As certain as the weather coming from the west, the things people know for sure will change. There is no knowing for a fact. The only dependable things are humility and looking.
— Richard Powers, The Overstory
How do we know?
We like to be told: think about this, be prepared for that, this is the future, that is the past.
It is this wave, building beyond the horizon, that will crush your village and scatter your kin.
Our thirst for certainty and special insights is most intense when things around us are changing.
That’s a long way of saying this: I have some things I’ve been thinking about, and I’m going to share them. Because I’m feeling around in the dark too, looking for something to hold onto as I make my way toward a new year.
But this is me, a dude who runs a brand and strategy agency in the real estate business — one who is no less likely to be wrong than you.
So, shit, who knows what will happen next year, or what will materially impact the real estate business.
But I’m going to keep looking, and sharing what I see.
Consumer behavior is weird, unstable… and maybe more malleable than ever
Homeowners are selling their homes to companies that didn’t exist a few years ago. Young people lust for housing they can’t have. We are buying acreage, fleeing boredom, living “van life,” working from the dining room table, and more or less re-thinking everything.
What a great time to be a marketer and brand builder! Your customer is open, listening, and ready to hear different things from different places.
Step toward the uncertainty.
Climate, climate, climate
Houston’s on a floodplain. Millions of Californians live in or near tinderbox forests. Louisiana’s serial battering is a tragedy to which we have become numb. Zillow predicts that 13% of Florida’s housing stock will be underwater by 2050.
I’m struggling to identify anything that will shape our housing market next year and every year hence more than climate.
In our own consumer research this year for 1000watt Inside, both homeowners and aspiring homeowners expressed how deeply climate impacts their thinking about housing. Yet many do not have the luxury of choosing climate-secure places to live. Research from Redfin finds that areas with the highest climate risk are seeing a significant influx of people.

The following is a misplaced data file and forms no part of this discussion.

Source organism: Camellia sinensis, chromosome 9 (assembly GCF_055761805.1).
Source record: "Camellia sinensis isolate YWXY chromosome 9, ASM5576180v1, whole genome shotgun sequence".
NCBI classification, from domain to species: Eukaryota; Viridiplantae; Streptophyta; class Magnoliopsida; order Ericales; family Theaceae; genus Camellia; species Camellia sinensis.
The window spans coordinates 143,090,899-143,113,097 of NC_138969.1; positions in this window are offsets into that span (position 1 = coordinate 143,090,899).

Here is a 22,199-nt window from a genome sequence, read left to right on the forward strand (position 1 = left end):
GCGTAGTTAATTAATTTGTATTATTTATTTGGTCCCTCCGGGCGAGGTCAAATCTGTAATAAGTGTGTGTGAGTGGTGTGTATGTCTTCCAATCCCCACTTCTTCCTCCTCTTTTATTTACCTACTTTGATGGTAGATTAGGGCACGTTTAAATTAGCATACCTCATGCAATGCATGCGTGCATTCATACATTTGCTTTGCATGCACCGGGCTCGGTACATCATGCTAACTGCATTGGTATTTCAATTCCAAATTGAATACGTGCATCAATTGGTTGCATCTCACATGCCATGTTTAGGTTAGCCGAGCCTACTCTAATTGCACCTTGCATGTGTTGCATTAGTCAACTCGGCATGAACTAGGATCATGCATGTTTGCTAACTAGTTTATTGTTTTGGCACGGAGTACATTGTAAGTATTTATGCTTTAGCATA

How is this not going to be a big, big thing? And look, as I suggested last year, it may even be a boon for the real estate industry. But it is happening. I’m not a hysteric — I’m just seeing what’s in front of me.
Forget about politics or morality for a second: It just seems kind of stupid, from a business standpoint, not to be speaking about this in the marketplace.
Redfin is leading here, Zillow is not far behind. Where are you?
The real estate journey is getting longer, with more forks in the road
Inventory is scarce. Home prices are insane. Money is still cheap, but mortgage underwriting standards are (for better and for worse) still stringent.
The resulting affordability challenge has produced new ways to own a home.
Companies like Halo, Divvy, and Landis are extending the onramp to homeownership, and circumventing the mortgage/credit bureau complex, by buying homes for people who then build equity as renters before they become owners.
Hometap, Point and up-and-comers like Acre are shaking up how we think about what homeownership can mean, and what we might do with the wealth it can create.
I’d be surprised if these variations cease any time soon. If you’re not creating one yourself, I think you’re going to need to understand, and account for, all of them.
The real estate brokerage value chain turns into a jangly necklace
Agent, broker. Broker, agent. Team. Expansion team. Virtual brokerage. License shop. Boutique. Broker/franchisor. Paper broker. Brokerage-as- legal-concept-only.
Who does what, for whom, and how that is valued, is in flux. It’s complicated, and far from settled.
Companies like Side, a brokerage that powers independent boutiques operating as DBAs under its license, and Place, a “managed services company for real estate teams,” are both scrambling pre-conceived notions of who does what in the broker/agent world. These two companies alone raised over $300 million in 2021.
This chaos creates tons of opportunity. But we’re high on some primo home price appreciation right now. When GCI starts to contract meaningfully, some will come down… and out.
It’s worth thinking about what that might look like.
The unified transaction: redemption or delusion?
There’s a ton of money and brains chasing the “all-in-one” real estate transaction, the supposedly harmonious, profit-unlocking, consumer-delighting unification of real estate, mortgage, title, insurance and more.
So many bets being made on this model!
Compass, Homelight, Rocket, Zillow, Opendoor, Knock and dozens more are hoping that big money, big brains, and big data will allow them to do at scale what local real estate brokerages have done for years.
The bets have yet to pay off. Zillow bought a mortgage company three years ago and is still kind of hacking around at it. Compass has a thousand engineers and oodles of data, but its much-touted mortgage venture won’t launch until next year.
In other words, the state of affairs many are counting on to save their businesses, or redeem their investor stories, is still farther on. Moreover, it’s not clear that consumer enthusiasm for the all-in-one dream matches that of those conjuring it. Our own research on this issue is mixed.
What if we have the wrong goal?
Okay, enough from me. That’s what’s trending in my brain’s real estate lobe right now.
Nothing more, nothing less.
Enjoy the weekend.